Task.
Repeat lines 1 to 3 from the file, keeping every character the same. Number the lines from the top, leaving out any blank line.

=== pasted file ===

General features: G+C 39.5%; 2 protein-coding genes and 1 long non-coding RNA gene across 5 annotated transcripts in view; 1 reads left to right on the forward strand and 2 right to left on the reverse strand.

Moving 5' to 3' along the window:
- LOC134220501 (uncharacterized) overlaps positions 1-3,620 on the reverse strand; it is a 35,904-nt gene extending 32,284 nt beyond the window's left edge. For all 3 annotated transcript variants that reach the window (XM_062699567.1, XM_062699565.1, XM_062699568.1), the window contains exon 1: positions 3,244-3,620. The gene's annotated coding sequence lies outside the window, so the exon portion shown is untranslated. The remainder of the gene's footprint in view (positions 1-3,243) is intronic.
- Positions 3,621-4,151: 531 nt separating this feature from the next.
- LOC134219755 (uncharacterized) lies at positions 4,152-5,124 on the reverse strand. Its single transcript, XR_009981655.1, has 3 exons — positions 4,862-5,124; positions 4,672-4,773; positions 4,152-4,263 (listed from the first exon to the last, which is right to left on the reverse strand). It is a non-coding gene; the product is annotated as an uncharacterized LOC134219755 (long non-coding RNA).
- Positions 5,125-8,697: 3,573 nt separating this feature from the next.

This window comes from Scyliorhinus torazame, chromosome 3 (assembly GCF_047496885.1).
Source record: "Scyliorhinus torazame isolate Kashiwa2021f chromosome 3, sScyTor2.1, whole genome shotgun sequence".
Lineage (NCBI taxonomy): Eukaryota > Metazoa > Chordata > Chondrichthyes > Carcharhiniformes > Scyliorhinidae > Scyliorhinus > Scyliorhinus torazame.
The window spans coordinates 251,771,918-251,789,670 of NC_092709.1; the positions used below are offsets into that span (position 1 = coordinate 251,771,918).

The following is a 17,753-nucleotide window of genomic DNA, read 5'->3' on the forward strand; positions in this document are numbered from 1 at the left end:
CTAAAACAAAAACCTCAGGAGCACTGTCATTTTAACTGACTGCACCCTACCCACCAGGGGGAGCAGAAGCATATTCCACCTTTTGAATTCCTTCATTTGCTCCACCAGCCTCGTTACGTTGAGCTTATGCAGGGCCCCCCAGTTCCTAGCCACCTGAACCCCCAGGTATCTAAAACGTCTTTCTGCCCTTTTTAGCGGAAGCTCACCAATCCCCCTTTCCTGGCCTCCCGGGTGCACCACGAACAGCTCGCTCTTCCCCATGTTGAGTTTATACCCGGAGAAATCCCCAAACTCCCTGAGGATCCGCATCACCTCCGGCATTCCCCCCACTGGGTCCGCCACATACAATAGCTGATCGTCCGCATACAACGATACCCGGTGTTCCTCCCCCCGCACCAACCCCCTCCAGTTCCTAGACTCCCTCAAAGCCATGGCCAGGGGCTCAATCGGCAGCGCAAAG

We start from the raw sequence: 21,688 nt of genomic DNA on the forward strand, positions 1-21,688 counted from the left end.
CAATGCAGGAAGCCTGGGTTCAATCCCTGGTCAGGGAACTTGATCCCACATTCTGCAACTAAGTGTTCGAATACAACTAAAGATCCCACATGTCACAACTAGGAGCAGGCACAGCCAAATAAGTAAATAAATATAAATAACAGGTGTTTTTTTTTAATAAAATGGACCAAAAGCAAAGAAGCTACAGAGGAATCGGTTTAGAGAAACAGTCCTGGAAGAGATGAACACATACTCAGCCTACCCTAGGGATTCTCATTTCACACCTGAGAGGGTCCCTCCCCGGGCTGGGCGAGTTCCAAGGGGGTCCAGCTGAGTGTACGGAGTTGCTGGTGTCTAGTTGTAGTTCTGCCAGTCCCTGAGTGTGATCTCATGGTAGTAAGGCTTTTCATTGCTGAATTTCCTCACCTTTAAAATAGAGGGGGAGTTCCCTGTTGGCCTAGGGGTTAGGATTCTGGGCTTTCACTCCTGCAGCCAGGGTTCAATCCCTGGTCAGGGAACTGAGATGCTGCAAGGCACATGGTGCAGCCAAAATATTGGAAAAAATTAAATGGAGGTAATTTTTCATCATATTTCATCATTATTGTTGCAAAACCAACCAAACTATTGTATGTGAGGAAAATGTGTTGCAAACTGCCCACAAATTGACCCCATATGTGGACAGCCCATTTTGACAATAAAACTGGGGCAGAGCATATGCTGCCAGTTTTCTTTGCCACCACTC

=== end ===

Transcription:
General features: G+C 39.5%; 2 protein-coding genes and 1 long non-coding RNA gene across 5 annotated transcripts in view; 1 reads left to right on the forward strand and 2 right to left on the reverse strand.

Moving 5' to 3' along the window:
- LOC134220501 (uncharacterized) overlaps positions 1-3,620 on the reverse strand; it is a 35,904-nt gene extending 32,284 nt beyond the window's left edge. For all 3 annotated transcript variants that reach the window (XM_062699567.1, XM_062699565.1, XM_062699568.1), the window contains exon 1: positions 3,244-3,620. The gene's annotated coding sequence lies outside the window, so the exon portion shown is untranslated. The remainder of the gene's footprint in view (positions 1-3,243) is intronic.